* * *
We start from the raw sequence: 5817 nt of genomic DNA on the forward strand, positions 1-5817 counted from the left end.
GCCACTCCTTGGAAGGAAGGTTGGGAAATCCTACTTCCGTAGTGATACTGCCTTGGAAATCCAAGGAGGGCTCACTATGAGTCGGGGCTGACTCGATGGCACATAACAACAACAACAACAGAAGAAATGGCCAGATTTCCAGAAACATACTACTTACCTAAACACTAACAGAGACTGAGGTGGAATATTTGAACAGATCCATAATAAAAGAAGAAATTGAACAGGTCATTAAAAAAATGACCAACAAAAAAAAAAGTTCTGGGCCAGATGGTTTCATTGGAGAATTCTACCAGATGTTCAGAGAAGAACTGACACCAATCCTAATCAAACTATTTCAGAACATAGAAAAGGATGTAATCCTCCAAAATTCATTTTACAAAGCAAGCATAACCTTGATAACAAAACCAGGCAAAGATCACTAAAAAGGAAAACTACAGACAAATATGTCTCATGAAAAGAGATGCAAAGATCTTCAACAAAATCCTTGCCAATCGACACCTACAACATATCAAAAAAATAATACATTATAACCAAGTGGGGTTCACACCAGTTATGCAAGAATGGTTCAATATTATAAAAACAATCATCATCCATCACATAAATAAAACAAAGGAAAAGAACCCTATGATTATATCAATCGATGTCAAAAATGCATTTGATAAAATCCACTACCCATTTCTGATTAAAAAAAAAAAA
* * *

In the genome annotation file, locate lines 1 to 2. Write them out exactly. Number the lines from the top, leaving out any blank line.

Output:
We start from the raw sequence: 5817 nt of genomic DNA on the forward strand, positions 1-5817 counted from the left end.
GCCACTCCTTGGAAGGAAGGTTGGGAAATCCTACTTCCGTAGTGATACTGCCTTGGAAATCCAAGGAGGGCTCACTATGAGTCGGGGCTGACTCGATGGCACATAACAACAACAACAACAGAAGAAATGGCCAGATTTCCAGAAACATACTACTTACCTAAACACTAACAGAGACTGAGGTGGAATATTTGAACAGATCCATAATAAAAGAAGAAATTGAACAGGTCATTAAAAAAATGACCAACAAAAAAAAAAGTTCTGGGCCAGATGGTTTCATTGGAGAATTCTACCAGATGTTCAGAGAAGAACTGACACCAATCCTAATCAAACTATTTCAGAACATAGAAAAGGATGTAATCCTCCAAAATTCATTTTACAAAGCAAGCATAACCTTGATAACAAAACCAGGCAAAGATCACTAAAAAGGAAAACTACAGACAAATATGTCTCATGAAAAGAGATGCAAAGATCTTCAACAAAATCCTTGCCAATCGACACCTACAACATATCAAAAAAATAATACATTATAACCAAGTGGGGTTCACACCAGTTATGCAAGAATGGTTCAATATTATAAAAACAATCATCATCCATCACATAAATAAAACAAAGGAAAAGAACCCTATGATTATATCAATCGATGTCAAAAATGCATTTGATAAAATCCACTACCCATTTCTGATTAAAAAAAAAAAA